Sometimes people will purchase an RV and not give a second thought to needing a special license to drive or tow their RV. They get so excited about starting their RV life that it may be the last thing on their mind. Besides, they already have a regular driver’s license, and that’s good enough. Right?
Not exactly. Some states require a special license to drive an RV, and others don’t. Additionally, the requirements vary from state to state, which can make this topic feel a bit confusing.
In this article, we’re bringing you the state-by-state requirements for RV driver’s licenses. Dive in to see what you can expect from your state of residence!
Disclaimer: Licensing requirements are subject to change over time. We do our best to keep our articles up-to-date, but be sure to double-check with your state licensing agency to verify the information you find in this post.
- Do You Need A Special License To Drive An RV?
- Types Of Special Licenses That May Be Required To Drive An RV
- States That Have Special License Requirements for Some RVs
- RV Driver’s License Requirements By State
- States With No Special RV Driver’s License Requirements
- In Conclusion
Do You Need A Special License To Drive An RV?
Some states require a special license to drive an RV while others don’t. If you do need one, the requirements are based on the weight and/or length of your RV. You can browse the state-by-state requirements here. However, we also recommend that you contact your state’s Department of Licensing or Department of Motor Vehicles to find out if one is required and what type you will need. In some cases, the requirements may have changed since we published this article.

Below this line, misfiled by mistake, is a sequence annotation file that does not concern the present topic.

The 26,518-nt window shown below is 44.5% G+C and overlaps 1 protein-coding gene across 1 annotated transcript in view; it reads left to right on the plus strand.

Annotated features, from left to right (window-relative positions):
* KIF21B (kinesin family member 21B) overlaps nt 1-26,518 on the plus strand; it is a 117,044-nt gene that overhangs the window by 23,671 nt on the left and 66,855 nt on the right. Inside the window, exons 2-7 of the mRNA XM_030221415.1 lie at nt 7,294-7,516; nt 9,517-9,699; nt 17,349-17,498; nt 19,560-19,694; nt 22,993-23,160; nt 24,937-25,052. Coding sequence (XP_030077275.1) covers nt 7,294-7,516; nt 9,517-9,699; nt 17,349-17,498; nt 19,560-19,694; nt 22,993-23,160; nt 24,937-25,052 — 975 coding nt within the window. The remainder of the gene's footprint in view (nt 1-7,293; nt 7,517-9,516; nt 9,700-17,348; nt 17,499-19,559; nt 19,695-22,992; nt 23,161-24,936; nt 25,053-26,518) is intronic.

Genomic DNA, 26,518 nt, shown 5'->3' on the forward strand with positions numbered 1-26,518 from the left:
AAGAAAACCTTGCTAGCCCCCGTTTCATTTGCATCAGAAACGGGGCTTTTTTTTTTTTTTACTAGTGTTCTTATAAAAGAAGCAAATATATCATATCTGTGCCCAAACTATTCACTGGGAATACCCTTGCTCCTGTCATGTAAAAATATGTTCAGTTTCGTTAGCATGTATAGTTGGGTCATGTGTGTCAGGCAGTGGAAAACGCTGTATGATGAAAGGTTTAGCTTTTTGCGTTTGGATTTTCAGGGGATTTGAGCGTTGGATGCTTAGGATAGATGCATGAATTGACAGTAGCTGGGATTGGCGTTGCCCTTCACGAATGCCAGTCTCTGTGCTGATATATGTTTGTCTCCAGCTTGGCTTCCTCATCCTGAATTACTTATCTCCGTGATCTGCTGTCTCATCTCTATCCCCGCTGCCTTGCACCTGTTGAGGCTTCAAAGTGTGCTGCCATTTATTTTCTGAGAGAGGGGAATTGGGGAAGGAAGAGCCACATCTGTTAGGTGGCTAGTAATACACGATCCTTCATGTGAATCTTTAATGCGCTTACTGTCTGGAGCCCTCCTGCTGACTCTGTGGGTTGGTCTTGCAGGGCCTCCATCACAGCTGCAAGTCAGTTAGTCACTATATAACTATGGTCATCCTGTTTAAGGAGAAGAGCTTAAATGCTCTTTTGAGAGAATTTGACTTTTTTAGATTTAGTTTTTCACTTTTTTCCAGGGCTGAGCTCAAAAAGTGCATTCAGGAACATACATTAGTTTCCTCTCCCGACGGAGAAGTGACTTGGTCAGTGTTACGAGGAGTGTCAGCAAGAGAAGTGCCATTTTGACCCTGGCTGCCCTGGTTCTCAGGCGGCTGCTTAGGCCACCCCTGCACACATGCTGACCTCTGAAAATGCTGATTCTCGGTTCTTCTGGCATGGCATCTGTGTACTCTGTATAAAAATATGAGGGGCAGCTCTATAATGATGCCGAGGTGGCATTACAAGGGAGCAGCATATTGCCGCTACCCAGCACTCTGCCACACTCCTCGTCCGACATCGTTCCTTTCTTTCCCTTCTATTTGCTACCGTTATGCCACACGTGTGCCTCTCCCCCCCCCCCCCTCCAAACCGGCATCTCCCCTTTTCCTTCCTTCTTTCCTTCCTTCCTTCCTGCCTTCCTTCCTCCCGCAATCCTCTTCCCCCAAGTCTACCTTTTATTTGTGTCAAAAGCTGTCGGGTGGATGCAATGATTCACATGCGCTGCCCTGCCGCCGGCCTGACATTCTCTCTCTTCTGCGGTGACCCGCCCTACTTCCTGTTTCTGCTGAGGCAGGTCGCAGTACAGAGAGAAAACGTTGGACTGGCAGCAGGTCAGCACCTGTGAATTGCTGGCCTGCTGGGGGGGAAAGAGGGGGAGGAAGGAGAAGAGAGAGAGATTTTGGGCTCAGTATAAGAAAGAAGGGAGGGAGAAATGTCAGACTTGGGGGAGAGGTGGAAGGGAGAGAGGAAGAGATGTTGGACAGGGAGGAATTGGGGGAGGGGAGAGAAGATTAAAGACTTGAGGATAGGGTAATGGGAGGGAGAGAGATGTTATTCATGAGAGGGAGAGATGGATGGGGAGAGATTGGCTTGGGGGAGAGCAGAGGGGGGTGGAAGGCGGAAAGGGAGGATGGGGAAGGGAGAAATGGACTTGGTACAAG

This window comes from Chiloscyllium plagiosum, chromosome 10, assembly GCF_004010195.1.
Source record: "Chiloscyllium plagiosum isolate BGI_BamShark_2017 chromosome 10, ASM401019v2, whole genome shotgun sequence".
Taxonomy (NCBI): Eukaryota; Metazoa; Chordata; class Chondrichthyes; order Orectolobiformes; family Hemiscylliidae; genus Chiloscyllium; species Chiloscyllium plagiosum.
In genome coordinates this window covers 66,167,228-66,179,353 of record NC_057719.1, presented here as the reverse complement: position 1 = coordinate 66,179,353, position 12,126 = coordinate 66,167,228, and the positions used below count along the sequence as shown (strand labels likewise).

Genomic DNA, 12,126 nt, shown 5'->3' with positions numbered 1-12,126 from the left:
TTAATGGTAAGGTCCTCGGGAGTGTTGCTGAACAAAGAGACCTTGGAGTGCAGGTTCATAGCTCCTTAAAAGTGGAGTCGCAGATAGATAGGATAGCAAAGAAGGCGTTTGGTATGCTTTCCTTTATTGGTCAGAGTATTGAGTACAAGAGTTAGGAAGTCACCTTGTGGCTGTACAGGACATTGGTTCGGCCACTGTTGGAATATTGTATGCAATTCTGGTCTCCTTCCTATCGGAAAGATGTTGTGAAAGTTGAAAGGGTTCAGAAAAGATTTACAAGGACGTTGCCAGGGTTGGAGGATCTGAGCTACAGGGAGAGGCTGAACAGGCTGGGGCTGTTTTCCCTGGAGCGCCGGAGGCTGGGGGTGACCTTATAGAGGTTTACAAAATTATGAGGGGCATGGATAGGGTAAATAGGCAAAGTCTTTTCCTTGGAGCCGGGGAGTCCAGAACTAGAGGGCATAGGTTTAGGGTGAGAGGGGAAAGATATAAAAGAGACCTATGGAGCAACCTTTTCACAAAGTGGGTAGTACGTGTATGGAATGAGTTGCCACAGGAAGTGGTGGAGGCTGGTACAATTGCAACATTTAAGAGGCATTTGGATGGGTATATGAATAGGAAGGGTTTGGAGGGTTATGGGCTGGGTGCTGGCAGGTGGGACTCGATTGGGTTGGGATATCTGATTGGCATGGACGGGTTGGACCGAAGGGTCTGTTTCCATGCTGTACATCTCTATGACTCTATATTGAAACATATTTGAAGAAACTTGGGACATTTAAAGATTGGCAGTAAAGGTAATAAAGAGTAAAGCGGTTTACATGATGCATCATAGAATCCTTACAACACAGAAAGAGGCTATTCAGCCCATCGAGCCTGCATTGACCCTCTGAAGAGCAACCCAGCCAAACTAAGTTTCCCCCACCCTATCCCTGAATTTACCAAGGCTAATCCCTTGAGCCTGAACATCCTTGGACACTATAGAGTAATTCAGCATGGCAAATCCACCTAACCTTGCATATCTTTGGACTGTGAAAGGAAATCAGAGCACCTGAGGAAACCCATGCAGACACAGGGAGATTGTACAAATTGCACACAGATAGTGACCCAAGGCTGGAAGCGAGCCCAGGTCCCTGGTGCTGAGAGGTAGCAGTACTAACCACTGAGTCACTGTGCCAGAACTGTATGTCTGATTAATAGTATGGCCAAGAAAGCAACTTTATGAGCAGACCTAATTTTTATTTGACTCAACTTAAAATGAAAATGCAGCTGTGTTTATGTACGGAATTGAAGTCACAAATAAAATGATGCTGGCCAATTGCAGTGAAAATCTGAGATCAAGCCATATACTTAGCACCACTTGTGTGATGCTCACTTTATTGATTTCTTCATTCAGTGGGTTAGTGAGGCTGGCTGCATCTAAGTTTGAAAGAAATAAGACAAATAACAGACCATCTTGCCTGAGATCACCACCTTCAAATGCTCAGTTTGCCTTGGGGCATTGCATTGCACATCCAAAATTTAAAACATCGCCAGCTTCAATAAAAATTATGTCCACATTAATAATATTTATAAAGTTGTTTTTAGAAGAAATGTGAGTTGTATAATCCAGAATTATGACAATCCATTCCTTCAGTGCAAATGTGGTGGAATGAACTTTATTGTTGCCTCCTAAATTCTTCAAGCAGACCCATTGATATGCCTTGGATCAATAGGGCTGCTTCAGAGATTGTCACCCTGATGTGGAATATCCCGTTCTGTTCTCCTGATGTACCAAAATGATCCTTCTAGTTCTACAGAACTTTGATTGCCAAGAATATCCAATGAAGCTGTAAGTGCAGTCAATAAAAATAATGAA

Texas is one of the states that requires a special license to drive or tow an RV. The type of license you’ll need is based on your RV’s gross vehicle weight rating (GVWR). For example, if you want to drive a motorhome with a GVWR at or over 26,000 pounds, you will need to have a Class A or Class B driver’s license. Keep in mind that when they use Class A or Class B, they do NOT mean the type of motorhome you have. It’s just a classification for the type of license you must have.
Types Of Special Licenses That May Be Required To Drive An RV
There are a couple of types of licenses you may be required to have to drive your RV. They are:
- A Commercial Driver’s License
- A non-commercial driver’s license
- An endorsement to your regular driver’s license.
A commercial driver’s license (CDL) is one type that all commercial vehicle drivers must have. Only a select few states require RVers to take a test and get their CDL before driving their RV.
Non-commercial driver’s licenses and added endorsements are what states like Texas require RVers to have. These are only needed if you are towing or driving a vehicle that meets or exceeds a specified GVWR or Gross Combined Weight Rating (GCWR). It may also include RVs that meet or exceed a certain length.